What is an Interlibrary Loan? (ILL)
Interlibrary Loan is the borrowing and lending of books and other materials between libraries, in response to requests by library patrons.

When is an Interlibrary Loan used?
ILLs are used when all of the following conditions apply:

  • When the library does not own a requested book or does not subscribe to a requested magazine or journal, and there is no acceptable substitute.
  • When a request does not conflict with U.S. copyright laws.

How long does an Interlibrary Loan take?
It depends on the lending library. Books take an average of twelve days. Photocopies of articles range from one day to two weeks; articles are normally e-mailed, or, they are mailed to the library.

What is the cost?
The library absorbs the expense of the ILL, unless the lending library charges – then we ask the patron to pay the charges. Before requesting, the ILL staff will check with the patron before requesting the item. Daily fines are $1.00 each day overdue. If the ILL item is lost or destroyed, the patron will be responsible for the replacement cost, plus any processing fees.

How long may I keep the Interlibrary Loan?
Books: the lending library sets the loan period – normally three weeks. Most lending libraries will allow one renewal.
Articles: these are usually photocopies and are yours to keep.

Is there a limit on the number of Interlibrary Loan requests?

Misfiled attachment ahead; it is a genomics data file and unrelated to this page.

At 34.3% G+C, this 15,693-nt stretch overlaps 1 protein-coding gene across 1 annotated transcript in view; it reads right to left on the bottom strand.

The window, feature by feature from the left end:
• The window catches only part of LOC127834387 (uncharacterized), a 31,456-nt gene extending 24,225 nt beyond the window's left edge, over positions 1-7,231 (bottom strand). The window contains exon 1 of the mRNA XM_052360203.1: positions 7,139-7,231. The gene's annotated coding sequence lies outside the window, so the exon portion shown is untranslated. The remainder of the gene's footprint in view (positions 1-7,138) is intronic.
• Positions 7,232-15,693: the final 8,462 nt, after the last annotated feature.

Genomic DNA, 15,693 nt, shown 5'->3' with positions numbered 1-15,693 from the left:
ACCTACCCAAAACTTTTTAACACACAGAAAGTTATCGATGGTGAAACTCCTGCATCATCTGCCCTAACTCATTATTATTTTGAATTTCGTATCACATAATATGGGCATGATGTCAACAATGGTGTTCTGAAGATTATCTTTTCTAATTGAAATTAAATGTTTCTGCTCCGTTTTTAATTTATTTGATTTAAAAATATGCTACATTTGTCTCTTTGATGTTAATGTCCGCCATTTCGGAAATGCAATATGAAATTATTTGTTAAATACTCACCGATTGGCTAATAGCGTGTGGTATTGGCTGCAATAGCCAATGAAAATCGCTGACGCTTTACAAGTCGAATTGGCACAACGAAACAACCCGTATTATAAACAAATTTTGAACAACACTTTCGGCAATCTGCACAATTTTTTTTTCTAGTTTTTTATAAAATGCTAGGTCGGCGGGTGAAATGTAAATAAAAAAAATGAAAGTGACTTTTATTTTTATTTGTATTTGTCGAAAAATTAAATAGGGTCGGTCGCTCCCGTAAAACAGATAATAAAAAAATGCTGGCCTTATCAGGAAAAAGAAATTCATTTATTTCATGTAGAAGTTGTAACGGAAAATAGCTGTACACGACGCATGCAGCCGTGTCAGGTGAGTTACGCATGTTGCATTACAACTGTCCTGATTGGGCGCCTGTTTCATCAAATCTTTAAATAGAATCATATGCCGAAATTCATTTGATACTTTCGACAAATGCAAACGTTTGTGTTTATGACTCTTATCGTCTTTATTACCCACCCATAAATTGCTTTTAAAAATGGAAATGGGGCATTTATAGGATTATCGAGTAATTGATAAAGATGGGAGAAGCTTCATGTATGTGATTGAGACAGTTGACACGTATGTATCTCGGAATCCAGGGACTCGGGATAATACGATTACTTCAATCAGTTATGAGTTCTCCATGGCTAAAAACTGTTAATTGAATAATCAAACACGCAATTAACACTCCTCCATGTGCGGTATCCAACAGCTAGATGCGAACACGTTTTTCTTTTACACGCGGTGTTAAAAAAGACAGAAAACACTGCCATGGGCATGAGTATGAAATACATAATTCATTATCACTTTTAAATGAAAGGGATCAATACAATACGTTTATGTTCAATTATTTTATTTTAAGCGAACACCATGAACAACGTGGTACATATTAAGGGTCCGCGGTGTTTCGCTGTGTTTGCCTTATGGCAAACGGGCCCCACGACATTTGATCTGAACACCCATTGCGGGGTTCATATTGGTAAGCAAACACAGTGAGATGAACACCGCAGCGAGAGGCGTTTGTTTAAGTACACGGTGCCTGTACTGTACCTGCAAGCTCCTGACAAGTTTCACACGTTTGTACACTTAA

Yes. The limit is five unfilled loan requests at any one time.

How do I initiate an Interlibrary Loan request?
Please fill out the reverse side of this form and give it to the Circulation/ILL Librarian. The Librarian will check your request and approve it, if it meets the criteria listed above.

How will I know when the material is available?
We will notify you by phone, email, or text.

Note: Interlibrary Loans are not transferable from one person to another.

Please pick up and return your Interlibrary Loan materials in a timely manner. Due to the expense of Interlibrary Loan
and because it is a courtesy extended from one library to another, patrons who fail to pick up their materials, or are
tardy in returning them, may be denied future service.

The copyright law of the United States (Title 17, United Sates Code) governs the making of photocopies or other reproductions copyrighted material.

Under certain conditions specified in the law, libraries and archives are authorized to furnish a photocopy of other reproduction. One of these specified condition is that the photocopy of reproduction is not to “used for any purpose other than private study, scholarship, or research”. If a user makes a request for, or later uses, a photocopy or reproduction in excess of “fair use,” that user may be liable for copyright infringement. This institution reserves the right to refuse to accept a copying order if, in its judgment, fulfillment of the order would involve violation of copyright law.